Main outcome measures: The prevalence of DES and the influence of psychiatric diagnoses on the risk of DES.
Results: A total of 2 454 458 patients were identified as either a dry eye case (n = 462 641) or control (n = 1 991 817). Overall, 19% of male patients and 22% of female patients had a diagnosis of DES, with female sex imparting an increased risk of DES at each decade compared to male sex (odds ratio [OR] 1.22-2.09). Several conditions were found to increase DES risk, including post-traumatic stress disorder (OR 1.92, 95% CI 1.91-1.94) and depression (OR 1.92, 95% CI 1.91-1.94) (analyses adjusted for sex and age). The use of several systemic medications was likewise associated with an increased risk of DES, including antidepressant medications (OR 1.97, 95% CI 1.79-2.17) and antianxiety medication (OR 1.74, 95% CI 1.58-1.91). Multivariate analysis (adjusted for age and sex) revealed that for psychiatric diagnoses, both the use of medication and the diagnosis remained significant risk factors when considered concomitantly, although the magnitude of each association decreased.
Conclusions: DES is a disease associated with depression and post-traumatic stress disorder, and is prevalent among male and female veterans receiving eye care services. The association could be driven by underlying disease physiology or medications used to treat psychiatric conditions. Regardless of the causal link, this suggests that individuals with a known psychiatric diagnosis should be questioned about dry eye symptoms and, if applicable, referred to an eye care physician.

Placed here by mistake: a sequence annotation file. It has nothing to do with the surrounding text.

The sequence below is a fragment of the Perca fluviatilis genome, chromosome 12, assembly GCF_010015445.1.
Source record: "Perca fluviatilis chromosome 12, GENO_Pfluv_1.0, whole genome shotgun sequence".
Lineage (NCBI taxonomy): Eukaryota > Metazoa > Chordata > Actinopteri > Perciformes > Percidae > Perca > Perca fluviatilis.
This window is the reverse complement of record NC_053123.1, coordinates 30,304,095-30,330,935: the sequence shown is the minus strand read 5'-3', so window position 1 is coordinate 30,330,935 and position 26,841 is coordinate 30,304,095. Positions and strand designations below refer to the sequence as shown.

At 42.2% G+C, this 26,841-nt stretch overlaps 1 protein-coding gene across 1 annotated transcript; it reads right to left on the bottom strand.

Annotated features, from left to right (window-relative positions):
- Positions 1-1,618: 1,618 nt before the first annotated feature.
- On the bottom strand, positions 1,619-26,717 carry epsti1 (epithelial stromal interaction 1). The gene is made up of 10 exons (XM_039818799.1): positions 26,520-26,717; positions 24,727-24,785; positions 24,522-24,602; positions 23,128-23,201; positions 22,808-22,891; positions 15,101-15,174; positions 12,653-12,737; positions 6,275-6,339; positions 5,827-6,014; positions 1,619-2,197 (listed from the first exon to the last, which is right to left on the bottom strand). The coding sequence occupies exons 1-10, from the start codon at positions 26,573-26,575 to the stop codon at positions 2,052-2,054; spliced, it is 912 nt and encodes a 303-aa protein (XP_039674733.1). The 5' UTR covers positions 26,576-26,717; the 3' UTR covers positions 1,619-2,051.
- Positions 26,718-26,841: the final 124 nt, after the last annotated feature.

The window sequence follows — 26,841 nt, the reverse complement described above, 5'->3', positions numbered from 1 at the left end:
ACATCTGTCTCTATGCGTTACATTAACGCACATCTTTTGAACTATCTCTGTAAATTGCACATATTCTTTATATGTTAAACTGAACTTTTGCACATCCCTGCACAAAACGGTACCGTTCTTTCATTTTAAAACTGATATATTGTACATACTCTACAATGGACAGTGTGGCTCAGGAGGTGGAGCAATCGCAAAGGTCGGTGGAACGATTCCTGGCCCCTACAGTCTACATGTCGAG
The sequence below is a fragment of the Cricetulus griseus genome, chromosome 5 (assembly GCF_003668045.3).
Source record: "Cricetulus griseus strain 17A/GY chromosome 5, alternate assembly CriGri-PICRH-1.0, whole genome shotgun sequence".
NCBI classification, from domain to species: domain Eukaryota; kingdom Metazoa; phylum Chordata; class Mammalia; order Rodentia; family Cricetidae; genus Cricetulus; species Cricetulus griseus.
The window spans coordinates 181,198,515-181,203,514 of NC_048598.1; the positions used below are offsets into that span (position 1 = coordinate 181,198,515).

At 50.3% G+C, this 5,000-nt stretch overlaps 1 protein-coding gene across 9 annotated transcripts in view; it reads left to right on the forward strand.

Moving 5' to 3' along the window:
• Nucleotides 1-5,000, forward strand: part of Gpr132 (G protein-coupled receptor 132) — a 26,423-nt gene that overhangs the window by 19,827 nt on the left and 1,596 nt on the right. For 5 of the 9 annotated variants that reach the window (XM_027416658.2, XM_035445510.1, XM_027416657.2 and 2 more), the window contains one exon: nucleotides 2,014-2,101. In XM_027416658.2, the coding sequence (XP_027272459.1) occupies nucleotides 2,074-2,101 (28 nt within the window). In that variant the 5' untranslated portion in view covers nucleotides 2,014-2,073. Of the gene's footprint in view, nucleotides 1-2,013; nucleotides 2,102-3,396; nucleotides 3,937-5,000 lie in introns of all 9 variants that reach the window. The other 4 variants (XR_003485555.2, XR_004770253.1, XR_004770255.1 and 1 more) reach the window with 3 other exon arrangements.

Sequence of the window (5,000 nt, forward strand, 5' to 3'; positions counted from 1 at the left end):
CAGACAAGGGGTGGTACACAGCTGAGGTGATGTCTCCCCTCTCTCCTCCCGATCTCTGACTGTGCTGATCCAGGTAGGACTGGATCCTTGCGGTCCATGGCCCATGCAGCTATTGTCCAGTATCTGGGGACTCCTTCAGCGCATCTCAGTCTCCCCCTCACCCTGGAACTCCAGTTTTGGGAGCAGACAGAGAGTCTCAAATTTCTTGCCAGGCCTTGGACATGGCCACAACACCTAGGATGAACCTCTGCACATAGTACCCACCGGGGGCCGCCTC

Am J Ophthalmol. 2012 Apr 26. [Epub ahead of print]
Miami Veterans Administration Medical Center, Miami, Florida; Bascom Palmer Eye Institute, University of Miami, Miami, Florida.
This is an interesting study in concept, however, all of the drops studied (drops available in Europe, not the US) are based on the polymers povidone and/or polyvinyl alcohol, which are not all that common in the US, where carboxymethylcellulose & the like predominate.
For reference, the actives in the named brands in this study are:
LACRIMAL = pva, povidone
ARUFIL = povidone
LACOPHTHAL SINE = povidone
SICCAPROTECT = dexpanthenol, pva
TEARS AGAIN = pva
VIDISEPT = povidone
WET COMOD = povidone
Background: A large number of artificial tears is widely used to treat dry eye symptoms. To test the efficacy of these drugs independent of individual parameters in vitro models are required. As described previously, we employed a reproducible in vitro cell culture system to evaluate the desiccation protection capability of some artificial tears. In the present paper data is presented of another set of pharmaceutical agents.
Material/Methods: Conjunctival epithelial cell line Chang 1-5c-4 (series 1) and the corneal cell line 2.040 pRSV-T (series 2) were cultured under standard conditions. Confluent cells were wetted for 20 min with artificial tears (Arufil® Uno, Arufil®, Lacrimal®, Lacophthal® sine, Siccaprotect®, Tears Again®, Vidisept® EDO, Vistil®, Wet Comod®) or PBS as a control. After exposure to a constant air flow for 0, 15, 30 and 45 minutes respectively, cells were incubated with the vital dye alamarBlue. Subsequently, absorption of the oxidised form of the dye was assessed using an ELISA-Reader.
Results: Cell best survival rates in series 1 after 15 min were found for Lacrimal® (0.89), Wet Comod® (0.84) compared to PBS (0.66) and in series 2 for Vidisept® EDO (0.57) and Lacrimal® (0.56) compared to PBS (0.01). After 45 min highest survival was seen in series 1 for Lacrimal® (0.46) and Lacophthal® sine (0.36) compared to PBS (0.33) and in series 2 for Lacrimal® (-0.06) and Arufil (-0.16) compared to PBS (-0.23).
Conclusions: Both cell lines tested showed different susceptibility towards desiccation and the artificial tears showed differences in preventing cells from desiccation.
Med Sci Monit. 2012 Apr 23;18(5):BR188-192.
Tost F, Keiss R, Großjohann R, Jürgens C, Giebel J.
Department of Ophthalmology, University Medicine, Greifswald, Germany.